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Centre de Cultura Contemporania de Barcelona CCCB, Barcelona

Art and City in the 21st Century. Atopia is the feeling of unease experienced by the individual faced with a city that does exist, but which in no case represents the paradise dreamt-of or promised, for the simple reason that the monster that is now the city has taken on a life of its own. With 168 works (painting, sculpture, photography, video and installations) by 41 contemporary artists, the exhibition addresses the tension between individual and city, centring on an urb that is losing its functions of meeting space and realization to become a space of loss and failure.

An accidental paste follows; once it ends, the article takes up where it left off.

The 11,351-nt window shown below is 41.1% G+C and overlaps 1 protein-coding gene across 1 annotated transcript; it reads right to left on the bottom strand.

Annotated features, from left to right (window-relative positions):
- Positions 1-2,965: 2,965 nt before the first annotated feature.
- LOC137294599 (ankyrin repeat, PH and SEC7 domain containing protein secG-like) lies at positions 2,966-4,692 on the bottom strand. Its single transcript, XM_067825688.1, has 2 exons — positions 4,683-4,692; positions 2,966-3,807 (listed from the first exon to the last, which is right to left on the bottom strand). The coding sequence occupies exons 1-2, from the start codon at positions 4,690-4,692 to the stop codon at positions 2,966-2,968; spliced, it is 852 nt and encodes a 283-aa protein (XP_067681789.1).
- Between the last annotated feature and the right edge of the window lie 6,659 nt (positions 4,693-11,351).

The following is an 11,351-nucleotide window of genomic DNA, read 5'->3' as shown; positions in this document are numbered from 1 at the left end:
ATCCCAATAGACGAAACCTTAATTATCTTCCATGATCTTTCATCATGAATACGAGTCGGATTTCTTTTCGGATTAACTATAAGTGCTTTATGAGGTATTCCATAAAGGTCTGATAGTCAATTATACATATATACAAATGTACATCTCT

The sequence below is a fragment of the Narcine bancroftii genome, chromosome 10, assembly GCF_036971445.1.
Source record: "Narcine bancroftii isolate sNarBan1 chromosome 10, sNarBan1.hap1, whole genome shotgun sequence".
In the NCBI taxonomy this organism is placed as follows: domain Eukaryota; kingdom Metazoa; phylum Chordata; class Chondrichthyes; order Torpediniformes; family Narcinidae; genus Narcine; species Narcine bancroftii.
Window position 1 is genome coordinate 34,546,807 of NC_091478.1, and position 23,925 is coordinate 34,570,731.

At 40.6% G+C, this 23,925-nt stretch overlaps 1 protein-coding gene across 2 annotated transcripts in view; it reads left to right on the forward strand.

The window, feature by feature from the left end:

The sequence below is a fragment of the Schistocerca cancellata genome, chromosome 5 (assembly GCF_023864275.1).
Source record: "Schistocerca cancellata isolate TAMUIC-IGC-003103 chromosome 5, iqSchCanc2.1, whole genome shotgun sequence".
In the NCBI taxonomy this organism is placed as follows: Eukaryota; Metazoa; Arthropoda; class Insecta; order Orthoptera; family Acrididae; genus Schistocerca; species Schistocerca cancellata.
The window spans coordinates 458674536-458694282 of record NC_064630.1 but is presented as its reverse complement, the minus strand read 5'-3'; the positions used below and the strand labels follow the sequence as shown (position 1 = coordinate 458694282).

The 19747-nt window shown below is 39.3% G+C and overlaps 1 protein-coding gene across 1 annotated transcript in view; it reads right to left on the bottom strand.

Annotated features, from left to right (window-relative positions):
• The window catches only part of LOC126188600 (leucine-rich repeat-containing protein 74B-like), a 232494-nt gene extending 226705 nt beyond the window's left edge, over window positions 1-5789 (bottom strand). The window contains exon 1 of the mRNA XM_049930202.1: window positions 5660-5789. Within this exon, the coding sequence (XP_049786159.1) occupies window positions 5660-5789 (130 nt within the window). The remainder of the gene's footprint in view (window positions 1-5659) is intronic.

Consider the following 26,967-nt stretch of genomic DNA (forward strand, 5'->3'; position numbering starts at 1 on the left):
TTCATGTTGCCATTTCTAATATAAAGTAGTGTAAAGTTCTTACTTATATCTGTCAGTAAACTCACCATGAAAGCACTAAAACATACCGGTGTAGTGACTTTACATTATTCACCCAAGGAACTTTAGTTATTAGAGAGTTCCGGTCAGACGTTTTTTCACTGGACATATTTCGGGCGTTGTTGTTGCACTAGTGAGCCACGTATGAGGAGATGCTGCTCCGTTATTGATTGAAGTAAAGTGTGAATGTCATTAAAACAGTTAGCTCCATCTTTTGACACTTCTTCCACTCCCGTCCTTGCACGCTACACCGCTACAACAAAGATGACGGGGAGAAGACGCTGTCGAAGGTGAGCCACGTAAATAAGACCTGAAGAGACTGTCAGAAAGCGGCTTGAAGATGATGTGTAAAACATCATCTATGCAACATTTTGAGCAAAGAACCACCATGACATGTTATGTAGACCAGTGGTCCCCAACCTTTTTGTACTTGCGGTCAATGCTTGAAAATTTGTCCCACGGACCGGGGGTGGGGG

comunicato stampa

Curators Josep Ramoneda and Iván de la Nuez

"After the exhaustion of post-modern attempts, the failure to prolong avant-garde dogmatism by means of the sterile substitution of art by ideological processes, in the first decade of the 21st century, art has somehow has recovered. Aesthetic ideas are back, emotion is back, and they have returned via an experience: urban unease."
Josep Ramoneda

From 25 February to 24 May 2010, the Centre de Cultura Contemporània de Barcelona presents "ATOPIA. Art and City in the 21st Century", the Centre’s first exhibition devoted to contemporary art, curated by the director of the CCCB, Josep Ramoneda, and curator and art critic Iván de la Nuez.

ATOPIA is the feeling of unease experienced by the individual in the face of the present-day city which in no way represents the paradise dreamt-of or promised that utopia offers us. The exhibition addresses this unease, the discomfort between the city that does exist and the individual, and the tension between a city that becomes individual (taking on a life of its own over and above nations, countries or states) and an individual who is a mere number.